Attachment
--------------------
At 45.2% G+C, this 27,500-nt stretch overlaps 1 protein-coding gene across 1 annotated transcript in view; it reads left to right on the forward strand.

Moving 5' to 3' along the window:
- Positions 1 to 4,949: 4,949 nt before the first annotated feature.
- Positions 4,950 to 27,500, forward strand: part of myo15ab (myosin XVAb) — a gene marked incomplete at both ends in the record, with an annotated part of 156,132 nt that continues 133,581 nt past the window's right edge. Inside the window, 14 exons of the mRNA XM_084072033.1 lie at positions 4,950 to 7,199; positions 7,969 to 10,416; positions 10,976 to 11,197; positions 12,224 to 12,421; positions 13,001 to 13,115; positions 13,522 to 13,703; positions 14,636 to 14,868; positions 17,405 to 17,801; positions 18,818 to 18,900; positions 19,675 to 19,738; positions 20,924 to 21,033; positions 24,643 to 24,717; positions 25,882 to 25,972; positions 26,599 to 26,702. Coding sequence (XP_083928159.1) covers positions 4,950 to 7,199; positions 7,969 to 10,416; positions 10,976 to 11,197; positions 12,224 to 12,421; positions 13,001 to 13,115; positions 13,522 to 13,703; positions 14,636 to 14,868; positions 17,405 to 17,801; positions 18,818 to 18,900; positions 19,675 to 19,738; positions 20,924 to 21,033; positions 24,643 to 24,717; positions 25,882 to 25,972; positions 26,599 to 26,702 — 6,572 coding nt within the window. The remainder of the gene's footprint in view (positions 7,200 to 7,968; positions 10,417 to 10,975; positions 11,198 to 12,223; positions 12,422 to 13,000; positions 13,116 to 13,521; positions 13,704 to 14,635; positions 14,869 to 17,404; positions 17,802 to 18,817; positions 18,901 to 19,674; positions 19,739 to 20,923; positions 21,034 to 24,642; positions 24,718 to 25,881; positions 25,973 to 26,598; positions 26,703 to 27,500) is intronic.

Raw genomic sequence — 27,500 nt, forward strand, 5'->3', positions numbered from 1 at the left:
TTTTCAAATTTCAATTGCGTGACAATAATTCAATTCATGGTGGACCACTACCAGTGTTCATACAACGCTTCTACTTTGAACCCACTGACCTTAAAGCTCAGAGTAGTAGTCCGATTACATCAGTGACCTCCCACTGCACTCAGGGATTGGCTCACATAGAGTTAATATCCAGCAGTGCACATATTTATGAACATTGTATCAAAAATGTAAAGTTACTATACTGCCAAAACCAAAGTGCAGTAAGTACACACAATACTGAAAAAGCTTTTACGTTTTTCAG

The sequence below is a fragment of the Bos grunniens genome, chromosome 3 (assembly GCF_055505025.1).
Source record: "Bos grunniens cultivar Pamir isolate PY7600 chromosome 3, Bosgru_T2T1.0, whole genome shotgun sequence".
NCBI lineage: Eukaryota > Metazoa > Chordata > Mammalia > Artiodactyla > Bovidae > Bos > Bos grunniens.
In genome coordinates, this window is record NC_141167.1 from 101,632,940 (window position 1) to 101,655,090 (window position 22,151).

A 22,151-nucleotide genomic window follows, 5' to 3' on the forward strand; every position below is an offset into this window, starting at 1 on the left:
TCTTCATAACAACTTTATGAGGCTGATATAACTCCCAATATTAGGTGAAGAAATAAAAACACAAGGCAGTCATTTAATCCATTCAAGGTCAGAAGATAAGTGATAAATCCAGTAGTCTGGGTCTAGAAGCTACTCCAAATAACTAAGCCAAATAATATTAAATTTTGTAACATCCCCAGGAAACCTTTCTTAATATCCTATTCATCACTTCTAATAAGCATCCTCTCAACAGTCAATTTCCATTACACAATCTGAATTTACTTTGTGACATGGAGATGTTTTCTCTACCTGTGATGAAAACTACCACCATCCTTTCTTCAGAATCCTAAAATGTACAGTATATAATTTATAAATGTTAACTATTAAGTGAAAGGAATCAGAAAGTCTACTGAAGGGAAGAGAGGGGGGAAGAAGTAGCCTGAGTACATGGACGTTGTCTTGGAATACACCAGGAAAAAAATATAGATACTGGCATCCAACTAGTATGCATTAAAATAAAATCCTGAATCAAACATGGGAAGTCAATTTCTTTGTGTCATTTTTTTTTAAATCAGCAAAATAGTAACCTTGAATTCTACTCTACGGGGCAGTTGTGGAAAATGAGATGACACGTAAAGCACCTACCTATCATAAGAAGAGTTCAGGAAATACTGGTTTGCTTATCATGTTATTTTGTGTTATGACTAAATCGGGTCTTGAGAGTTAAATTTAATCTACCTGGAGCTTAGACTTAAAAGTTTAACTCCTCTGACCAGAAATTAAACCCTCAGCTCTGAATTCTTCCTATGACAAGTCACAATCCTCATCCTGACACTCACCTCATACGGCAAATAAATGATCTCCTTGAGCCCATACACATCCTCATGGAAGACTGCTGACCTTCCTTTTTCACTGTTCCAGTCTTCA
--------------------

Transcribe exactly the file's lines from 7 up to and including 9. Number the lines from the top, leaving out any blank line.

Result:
The sequence below is a fragment of the Bos grunniens genome, chromosome 3 (assembly GCF_055505025.1).
Source record: "Bos grunniens cultivar Pamir isolate PY7600 chromosome 3, Bosgru_T2T1.0, whole genome shotgun sequence".
NCBI lineage: Eukaryota > Metazoa > Chordata > Mammalia > Artiodactyla > Bovidae > Bos > Bos grunniens.